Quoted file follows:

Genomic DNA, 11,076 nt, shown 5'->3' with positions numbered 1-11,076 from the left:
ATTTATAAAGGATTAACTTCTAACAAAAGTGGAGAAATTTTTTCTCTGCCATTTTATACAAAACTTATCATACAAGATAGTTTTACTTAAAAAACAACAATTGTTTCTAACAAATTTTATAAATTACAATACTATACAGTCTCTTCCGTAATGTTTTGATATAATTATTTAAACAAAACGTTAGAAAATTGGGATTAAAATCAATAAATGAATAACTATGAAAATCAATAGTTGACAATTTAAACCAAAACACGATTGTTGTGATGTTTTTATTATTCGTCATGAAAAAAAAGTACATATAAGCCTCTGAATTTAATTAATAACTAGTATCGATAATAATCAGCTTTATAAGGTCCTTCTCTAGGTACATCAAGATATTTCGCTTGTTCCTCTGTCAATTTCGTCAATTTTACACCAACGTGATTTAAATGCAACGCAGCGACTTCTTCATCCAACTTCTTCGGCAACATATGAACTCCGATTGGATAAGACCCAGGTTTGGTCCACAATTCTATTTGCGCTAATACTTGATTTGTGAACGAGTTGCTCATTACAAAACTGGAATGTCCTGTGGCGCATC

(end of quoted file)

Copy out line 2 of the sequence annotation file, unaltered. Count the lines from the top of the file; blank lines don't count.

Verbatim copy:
ATTTATAAAGGATTAACTTCTAACAAAAGTGGAGAAATTTTTTCTCTGCCATTTTATACAAAACTTATCATACAAGATAGTTTTACTTAAAAAACAACAATTGTTTCTAACAAATTTTATAAATTACAATACTATACAGTCTCTTCCGTAATGTTTTGATATAATTATTTAAACAAAACGTTAGAAAATTGGGATTAAAATCAATAAATGAATAACTATGAAAATCAATAGTTGACAATTTAAACCAAAACACGATTGTTGTGATGTTTTTATTATTCGTCATGAAAAAAAAGTACATATAAGCCTCTGAATTTAATTAATAACTAGTATCGATAATAATCAGCTTTATAAGGTCCTTCTCTAGGTACATCAAGATATTTCGCTTGTTCCTCTGTCAATTTCGTCAATTTTACACCAACGTGATTTAAATGCAACGCAGCGACTTCTTCATCCAACTTCTTCGGCAACATATGAACTCCGATTGGATAAGACCCAGGTTTGGTCCACAATTCTATTTGCGCTAATACTTGATTTGTGAACGAGTTGCTCATTACAAAACTGGAATGTCCTGTGGCGCATC